In my experience, the church – and, confessionally, my own ministry – does too little of either. I remember several years ago reading an article by William Willimon critiquing the church as being “functionally atheist” – offering up our “perfunctory invocations” at the beginning of our meetings, but then proceeding through our agendas and actions as though God didn’t exist. We hope that every now and then God might show up at some point and twitter us with warm feelings, but “expect great things”? I’m not sure when we gave up on the expectation that God might actually do, in our midst, something great, but my sense is that it has been a long while. “Mighty acts of God” sound so “Old Testament.”

And as for attempting great things for God, such aspirations would require more comprehension of divine desires than most of us bring to the table. We know fairly well what would make us happy, but I’m not sure when we last checked God’s Wish List. We attempt great things on occasion, but they seem to bear conspicuous resemblance to what we would like, whether or not God has shown any interest.

If, just for the sake of conjecture, we were to honor that voice of the archway, what great things might we be led to expect from God? And what great things might God wish us to attempt on God’s behalf? The former might very likely terrify and surprise us; the latter would almost certainly humble and sober us. Combined, the two might just represent the only kind of “shock and awe” we children of God have any business seeking.

Sunday, August 3, 2008

A Conversational Team of Rivals

After acknowledging the many and formidable obstacles – indeed, hazards – confronting a modern President considering the appointment of a “team of rivals” as did Abraham Lincoln, historian Doris Kearns Goodwin closes her New York Times Opinion Page essay with a warning. “Inviting such in-house dissent may indeed pose greater challenges today than in earlier times, but it’s hard to see that we have any other choice.” Americans, she writes, “have seen the damage caused by the creation of like-minded ‘echo chambers’ in Washington.” Moreover, “history…reveals how dangerous it can be for a president to surround himself with like-minded people. Lincoln’s predecessor, James Buchanan, deliberately chose men for his cabinet who thought as he did and, with the agreement of those around him, did nothing to prevent the secession of the Confederate states. He is now considered among the worst of our presidents (“Defeat Your Opponents. Then Hire Them”. New York Times, Sunday, August 3, 2008, p. wk 11).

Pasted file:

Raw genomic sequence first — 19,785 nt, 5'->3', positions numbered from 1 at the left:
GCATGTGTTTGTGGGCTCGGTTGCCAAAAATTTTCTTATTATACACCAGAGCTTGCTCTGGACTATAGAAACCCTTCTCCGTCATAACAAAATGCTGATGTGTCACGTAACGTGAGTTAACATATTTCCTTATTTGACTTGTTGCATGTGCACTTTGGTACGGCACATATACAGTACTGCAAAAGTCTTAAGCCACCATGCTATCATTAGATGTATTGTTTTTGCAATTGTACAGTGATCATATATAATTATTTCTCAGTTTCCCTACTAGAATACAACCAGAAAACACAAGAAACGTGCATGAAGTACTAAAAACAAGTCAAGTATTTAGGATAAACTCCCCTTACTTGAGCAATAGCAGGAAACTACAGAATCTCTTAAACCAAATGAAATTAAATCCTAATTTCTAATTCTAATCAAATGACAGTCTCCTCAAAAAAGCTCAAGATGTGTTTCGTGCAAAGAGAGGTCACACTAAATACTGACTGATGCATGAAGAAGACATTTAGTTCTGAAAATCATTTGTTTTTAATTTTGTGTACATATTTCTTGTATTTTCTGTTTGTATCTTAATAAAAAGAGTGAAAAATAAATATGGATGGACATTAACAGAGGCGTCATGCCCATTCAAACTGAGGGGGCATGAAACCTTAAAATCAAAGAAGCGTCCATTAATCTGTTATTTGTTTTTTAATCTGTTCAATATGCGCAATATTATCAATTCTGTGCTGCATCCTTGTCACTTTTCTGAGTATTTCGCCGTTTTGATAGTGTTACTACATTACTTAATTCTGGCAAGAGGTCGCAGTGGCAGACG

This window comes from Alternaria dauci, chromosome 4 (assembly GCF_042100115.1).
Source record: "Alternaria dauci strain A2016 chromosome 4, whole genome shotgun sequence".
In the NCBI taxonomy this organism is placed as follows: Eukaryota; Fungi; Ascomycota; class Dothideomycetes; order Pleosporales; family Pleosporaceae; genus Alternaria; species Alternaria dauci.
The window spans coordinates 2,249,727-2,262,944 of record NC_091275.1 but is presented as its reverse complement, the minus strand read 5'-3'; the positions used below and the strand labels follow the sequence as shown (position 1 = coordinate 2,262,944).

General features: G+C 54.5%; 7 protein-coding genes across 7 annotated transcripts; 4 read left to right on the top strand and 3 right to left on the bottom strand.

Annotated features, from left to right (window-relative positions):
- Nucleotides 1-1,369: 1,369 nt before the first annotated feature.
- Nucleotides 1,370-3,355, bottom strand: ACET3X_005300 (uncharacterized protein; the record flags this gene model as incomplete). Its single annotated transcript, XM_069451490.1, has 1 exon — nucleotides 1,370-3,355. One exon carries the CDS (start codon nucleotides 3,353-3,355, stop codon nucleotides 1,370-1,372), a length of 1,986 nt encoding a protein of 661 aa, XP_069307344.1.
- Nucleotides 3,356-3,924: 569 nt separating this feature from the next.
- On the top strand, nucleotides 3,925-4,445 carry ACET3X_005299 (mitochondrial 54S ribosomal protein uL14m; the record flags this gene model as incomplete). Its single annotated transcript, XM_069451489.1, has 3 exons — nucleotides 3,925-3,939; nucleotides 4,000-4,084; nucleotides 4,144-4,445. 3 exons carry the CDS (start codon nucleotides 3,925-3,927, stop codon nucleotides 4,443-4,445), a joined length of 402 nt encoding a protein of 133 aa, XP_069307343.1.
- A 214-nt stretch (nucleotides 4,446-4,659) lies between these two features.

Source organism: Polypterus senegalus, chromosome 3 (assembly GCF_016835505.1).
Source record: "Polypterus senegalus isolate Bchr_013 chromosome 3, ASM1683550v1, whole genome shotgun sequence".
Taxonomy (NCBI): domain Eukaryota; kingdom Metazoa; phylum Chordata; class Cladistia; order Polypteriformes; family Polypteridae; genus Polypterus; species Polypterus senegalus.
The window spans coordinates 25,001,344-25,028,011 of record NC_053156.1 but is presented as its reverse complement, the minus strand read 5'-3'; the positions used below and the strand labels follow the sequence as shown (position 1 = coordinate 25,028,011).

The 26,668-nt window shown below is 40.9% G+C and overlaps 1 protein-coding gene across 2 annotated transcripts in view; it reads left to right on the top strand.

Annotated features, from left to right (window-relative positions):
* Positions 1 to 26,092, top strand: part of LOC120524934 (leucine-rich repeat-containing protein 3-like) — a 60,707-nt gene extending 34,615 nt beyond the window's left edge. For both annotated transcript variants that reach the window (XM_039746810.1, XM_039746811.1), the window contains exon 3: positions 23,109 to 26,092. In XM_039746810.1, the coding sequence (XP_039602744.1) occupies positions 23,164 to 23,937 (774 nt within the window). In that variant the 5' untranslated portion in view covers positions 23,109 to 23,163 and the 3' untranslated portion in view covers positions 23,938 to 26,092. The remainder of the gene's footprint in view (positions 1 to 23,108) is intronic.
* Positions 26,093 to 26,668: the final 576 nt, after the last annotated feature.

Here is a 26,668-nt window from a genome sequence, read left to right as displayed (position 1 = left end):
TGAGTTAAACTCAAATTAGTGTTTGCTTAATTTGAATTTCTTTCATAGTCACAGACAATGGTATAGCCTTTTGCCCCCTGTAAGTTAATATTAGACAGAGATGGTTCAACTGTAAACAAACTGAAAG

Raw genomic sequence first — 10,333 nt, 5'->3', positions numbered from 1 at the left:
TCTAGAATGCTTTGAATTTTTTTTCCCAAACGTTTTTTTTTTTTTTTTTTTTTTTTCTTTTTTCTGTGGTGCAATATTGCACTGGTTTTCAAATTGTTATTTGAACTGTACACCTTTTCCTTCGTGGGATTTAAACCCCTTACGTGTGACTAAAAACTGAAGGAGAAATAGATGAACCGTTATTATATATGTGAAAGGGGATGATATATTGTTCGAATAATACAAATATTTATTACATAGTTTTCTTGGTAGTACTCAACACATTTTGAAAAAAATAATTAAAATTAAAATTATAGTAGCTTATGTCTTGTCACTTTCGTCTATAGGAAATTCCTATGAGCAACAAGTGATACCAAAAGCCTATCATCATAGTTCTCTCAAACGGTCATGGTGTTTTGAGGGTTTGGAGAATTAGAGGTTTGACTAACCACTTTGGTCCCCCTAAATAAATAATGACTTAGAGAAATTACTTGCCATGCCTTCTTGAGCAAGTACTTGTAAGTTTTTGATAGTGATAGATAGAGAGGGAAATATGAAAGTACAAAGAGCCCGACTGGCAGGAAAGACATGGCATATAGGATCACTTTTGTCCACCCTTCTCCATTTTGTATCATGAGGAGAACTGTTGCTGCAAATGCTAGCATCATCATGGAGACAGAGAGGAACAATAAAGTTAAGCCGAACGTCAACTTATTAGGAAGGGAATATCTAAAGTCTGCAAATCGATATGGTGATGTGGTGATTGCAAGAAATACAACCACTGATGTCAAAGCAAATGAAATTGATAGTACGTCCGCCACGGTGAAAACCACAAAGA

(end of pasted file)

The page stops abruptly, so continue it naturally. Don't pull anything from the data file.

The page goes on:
Lincoln, Goodwin observes, was strengthened and polished by the debates within his cabinet. I am reminded of the polishing effect that agitation has on rocks. I am reminded of the strengthening effect that resistance exercises have on muscles. I am reminded of the broadening, deepening, integrating effect that tests – well-constructed tests – can have on learning.

I know these things, and I hope – indeed pray – that both presidential candidates will think outside their own “echo chambers” when selecting their respective running mates.

That said, I confess that it is counsel I comfortably, even vigorously give but rarely receive. In the books I read, the television I watch, the podcasts I hear, and the friends with whom I hang around I have constructed something of an echo chamber of my own. The sound of Rush Limbaugh’s voice makes me nauseous. The prattle of Fox News turns me green – or yellow, or whatever their combination that looks like mucous. While some part of this revulsion is reaction to their intellectual thuggery, I have to admit that I enjoy turning off their contrary point of view. Thence is occasioned my own spongy mind, my own flaccid logic, and my own silent voice. Unsharpened, unpolished, unexercised by the marketplace of differing ideas, I have grown intellectually flabby and persuasively impotent.

And I am now the norm – not in the sense that everyone thinks like me, but that the majority of people behave like me; taking cover within the comfortable environs of their own entrenched positions; retreating into the confirming company of those who already believe the same.

While I don’t think there is enough Pepcid and Tagamet in the world to get me through a broadcast of Rush, there are certainly more palatable conversation partners around who could stretch me and, with time, polish. It isn’t so much about changing my thinking as it is improving it.

What’s the familiar lament? “A mind is a terrible thing to waste.”